16 November 2011

Matthew 17:22-27

"So that we do not give offence to them, go to the sea and cast a hook; take the first fish that comes up; and when you open its mouth, you will find a coin; take that and give it to them for you and me." (v. 27)


After another warning about Jesus' coming suffering we find this strange little story about paying the temple tax. Rather than being a civil tax in support of Rome the temple tax was levied on every male Jew between 20 and 50 in order to support the temple and its services. One can imagine Jesus sitting in a church service today and the person holding the offering plate rattling it next to Jesus and whispering to Peter, "Doesn't he put anything in the collection?"

In fact Jesus does pay the temple tax - although he assures Peter that they are not obliged to do so. Whilst the manner in which they raise the cash is strange (going fishing in the hope of catching some money is probably not the best fundraising strategy) Jesus' reason for paying it is perhaps even stranger: it is "so that we do not give offence". It's rare that Jesus comes across as someone who doesn't want to offend! Indeed, later on in Matthew's story he is in the same temple overturning tables and driving out all those buying and selling there (Matthew 21:12-13).

However, it's clear from this story that he is opposed to causing needless offence.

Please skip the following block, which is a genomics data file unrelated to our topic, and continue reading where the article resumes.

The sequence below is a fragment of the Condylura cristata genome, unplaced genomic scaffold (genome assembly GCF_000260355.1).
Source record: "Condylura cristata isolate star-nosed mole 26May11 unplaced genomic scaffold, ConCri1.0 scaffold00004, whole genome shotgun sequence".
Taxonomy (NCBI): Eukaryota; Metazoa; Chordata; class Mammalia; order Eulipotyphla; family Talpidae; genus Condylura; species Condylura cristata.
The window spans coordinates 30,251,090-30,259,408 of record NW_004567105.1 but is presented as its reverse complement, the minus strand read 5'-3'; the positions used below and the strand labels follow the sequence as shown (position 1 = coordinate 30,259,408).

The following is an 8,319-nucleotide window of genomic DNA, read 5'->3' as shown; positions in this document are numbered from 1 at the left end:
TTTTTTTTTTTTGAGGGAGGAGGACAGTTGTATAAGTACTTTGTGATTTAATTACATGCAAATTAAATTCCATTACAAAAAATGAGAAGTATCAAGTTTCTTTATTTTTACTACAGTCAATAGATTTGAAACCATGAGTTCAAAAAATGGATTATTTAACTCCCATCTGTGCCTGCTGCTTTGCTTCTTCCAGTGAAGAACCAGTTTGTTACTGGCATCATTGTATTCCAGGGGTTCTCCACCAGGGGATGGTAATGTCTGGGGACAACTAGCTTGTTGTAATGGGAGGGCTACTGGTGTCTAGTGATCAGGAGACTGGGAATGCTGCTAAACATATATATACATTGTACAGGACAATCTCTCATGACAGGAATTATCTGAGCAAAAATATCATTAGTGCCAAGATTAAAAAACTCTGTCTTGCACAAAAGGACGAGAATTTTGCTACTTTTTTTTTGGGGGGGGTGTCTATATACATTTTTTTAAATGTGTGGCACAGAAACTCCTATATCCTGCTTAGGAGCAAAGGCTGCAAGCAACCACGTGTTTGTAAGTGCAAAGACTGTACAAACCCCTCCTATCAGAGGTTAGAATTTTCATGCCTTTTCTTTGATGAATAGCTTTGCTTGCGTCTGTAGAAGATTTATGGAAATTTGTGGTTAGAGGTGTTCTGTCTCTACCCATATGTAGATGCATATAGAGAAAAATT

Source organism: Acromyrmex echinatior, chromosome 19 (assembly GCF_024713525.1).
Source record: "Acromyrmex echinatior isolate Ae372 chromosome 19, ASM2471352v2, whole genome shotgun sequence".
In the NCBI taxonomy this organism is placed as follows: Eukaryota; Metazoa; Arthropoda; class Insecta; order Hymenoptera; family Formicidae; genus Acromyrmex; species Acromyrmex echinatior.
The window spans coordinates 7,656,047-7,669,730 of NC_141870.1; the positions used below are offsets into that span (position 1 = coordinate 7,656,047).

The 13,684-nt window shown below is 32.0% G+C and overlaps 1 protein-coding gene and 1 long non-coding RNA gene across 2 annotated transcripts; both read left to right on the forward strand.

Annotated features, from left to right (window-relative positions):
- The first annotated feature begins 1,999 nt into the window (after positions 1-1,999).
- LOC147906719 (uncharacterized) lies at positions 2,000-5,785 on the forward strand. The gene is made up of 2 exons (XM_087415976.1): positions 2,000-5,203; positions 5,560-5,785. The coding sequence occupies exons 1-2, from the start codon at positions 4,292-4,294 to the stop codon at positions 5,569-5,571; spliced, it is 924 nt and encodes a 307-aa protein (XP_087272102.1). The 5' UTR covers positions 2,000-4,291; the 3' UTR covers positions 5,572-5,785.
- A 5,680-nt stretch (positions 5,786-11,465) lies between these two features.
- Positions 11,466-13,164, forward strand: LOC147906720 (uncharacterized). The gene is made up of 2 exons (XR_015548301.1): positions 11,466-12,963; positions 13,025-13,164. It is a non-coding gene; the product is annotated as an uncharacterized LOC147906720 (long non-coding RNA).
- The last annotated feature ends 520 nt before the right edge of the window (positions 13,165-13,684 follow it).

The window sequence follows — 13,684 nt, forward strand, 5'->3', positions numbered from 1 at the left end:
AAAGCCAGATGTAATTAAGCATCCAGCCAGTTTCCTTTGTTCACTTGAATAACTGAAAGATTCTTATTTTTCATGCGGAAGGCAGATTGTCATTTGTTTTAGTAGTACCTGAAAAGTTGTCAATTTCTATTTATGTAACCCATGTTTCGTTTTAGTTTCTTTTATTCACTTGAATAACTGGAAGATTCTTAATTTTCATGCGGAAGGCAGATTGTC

Perhaps Jesus is simply wise enough to pick his battles ('let's not rattle the cage with this one Peter because soon I'm going to do something that's really going to upset them') or maybe there is pragmatism there; the temple needs funds for its upkeep after all. Besides, it's not the temple or its worship per se that Jesus is opposed to; like his disciples, Jesus was a good Jew.

Whatever the reason, there is a comic tone to this vignette of home life with Jesus and Peter, a lightening of the story before the heartache that is soon to come.

To Ponder

Is it surprising to you that Jesus didn't want to offend people in this case? Why? Or why not?

When do you think it is right to offend people and when should we refrain from offending?

Bible notes author

The Revd Ric Stott

Ric Stott is a Methodist minister and works for the Sheffield Methodist District as a Venture FX pioneer exploring new ways of being church, based around the creative arts. He is an artist and art psychotherapist, and is particularly interested in how creativity can help us to explore and develop spirituality, identity and community.